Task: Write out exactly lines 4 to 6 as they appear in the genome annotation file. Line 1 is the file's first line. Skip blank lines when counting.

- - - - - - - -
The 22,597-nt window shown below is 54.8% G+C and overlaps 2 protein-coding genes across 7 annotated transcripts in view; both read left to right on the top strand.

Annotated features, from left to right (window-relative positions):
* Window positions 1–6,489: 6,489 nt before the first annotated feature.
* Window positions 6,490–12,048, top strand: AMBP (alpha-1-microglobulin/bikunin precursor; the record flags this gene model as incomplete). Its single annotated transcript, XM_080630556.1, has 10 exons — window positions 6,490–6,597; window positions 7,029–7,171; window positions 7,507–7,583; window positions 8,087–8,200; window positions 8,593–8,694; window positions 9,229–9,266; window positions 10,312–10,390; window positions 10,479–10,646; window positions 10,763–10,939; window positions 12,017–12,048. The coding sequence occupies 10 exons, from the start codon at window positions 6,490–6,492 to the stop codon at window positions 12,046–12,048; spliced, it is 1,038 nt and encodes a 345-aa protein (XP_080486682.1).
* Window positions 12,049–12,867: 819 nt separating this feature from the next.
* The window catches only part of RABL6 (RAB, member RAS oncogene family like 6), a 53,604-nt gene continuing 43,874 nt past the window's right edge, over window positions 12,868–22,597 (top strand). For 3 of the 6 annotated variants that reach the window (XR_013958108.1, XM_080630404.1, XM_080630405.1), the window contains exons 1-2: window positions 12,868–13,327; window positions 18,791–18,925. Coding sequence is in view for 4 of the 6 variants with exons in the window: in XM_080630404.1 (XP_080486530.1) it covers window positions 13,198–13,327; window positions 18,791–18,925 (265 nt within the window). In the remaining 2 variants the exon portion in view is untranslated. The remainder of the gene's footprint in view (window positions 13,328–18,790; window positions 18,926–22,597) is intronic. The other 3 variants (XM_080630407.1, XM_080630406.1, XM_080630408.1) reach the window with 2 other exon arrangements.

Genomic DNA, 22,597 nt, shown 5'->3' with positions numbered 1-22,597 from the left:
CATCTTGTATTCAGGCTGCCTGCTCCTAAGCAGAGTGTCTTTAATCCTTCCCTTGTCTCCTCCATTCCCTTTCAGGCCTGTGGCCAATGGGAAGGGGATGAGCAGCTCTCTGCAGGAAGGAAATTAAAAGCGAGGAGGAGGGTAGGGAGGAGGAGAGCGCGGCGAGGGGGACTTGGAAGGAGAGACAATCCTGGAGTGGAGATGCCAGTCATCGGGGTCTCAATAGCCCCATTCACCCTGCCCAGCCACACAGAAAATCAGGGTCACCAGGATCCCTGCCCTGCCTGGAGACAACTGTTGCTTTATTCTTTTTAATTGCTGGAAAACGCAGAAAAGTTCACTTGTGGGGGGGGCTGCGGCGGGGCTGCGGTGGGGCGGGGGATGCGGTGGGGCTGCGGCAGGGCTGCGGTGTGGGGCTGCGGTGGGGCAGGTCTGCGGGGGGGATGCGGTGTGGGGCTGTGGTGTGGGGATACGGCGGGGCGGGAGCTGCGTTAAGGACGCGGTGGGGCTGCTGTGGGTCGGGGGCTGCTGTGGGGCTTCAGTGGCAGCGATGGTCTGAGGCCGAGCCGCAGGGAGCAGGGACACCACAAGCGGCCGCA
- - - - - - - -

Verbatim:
* Window positions 6,490–12,048, top strand: AMBP (alpha-1-microglobulin/bikunin precursor; the record flags this gene model as incomplete). Its single annotated transcript, XM_080630556.1, has 10 exons — window positions 6,490–6,597; window positions 7,029–7,171; window positions 7,507–7,583; window positions 8,087–8,200; window positions 8,593–8,694; window positions 9,229–9,266; window positions 10,312–10,390; window positions 10,479–10,646; window positions 10,763–10,939; window positions 12,017–12,048. The coding sequence occupies 10 exons, from the start codon at window positions 6,490–6,492 to the stop codon at window positions 12,046–12,048; spliced, it is 1,038 nt and encodes a 345-aa protein (XP_080486682.1).
* Window positions 12,049–12,867: 819 nt separating this feature from the next.
* The window catches only part of RABL6 (RAB, member RAS oncogene family like 6), a 53,604-nt gene continuing 43,874 nt past the window's right edge, over window positions 12,868–22,597 (top strand). For 3 of the 6 annotated variants that reach the window (XR_013958108.1, XM_080630404.1, XM_080630405.1), the window contains exons 1-2: window positions 12,868–13,327; window positions 18,791–18,925. Coding sequence is in view for 4 of the 6 variants with exons in the window: in XM_080630404.1 (XP_080486530.1) it covers window positions 13,198–13,327; window positions 18,791–18,925 (265 nt within the window). In the remaining 2 variants the exon portion in view is untranslated. The remainder of the gene's footprint in view (window positions 13,328–18,790; window positions 18,926–22,597) is intronic. The other 3 variants (XM_080630407.1, XM_080630406.1, XM_080630408.1) reach the window with 2 other exon arrangements.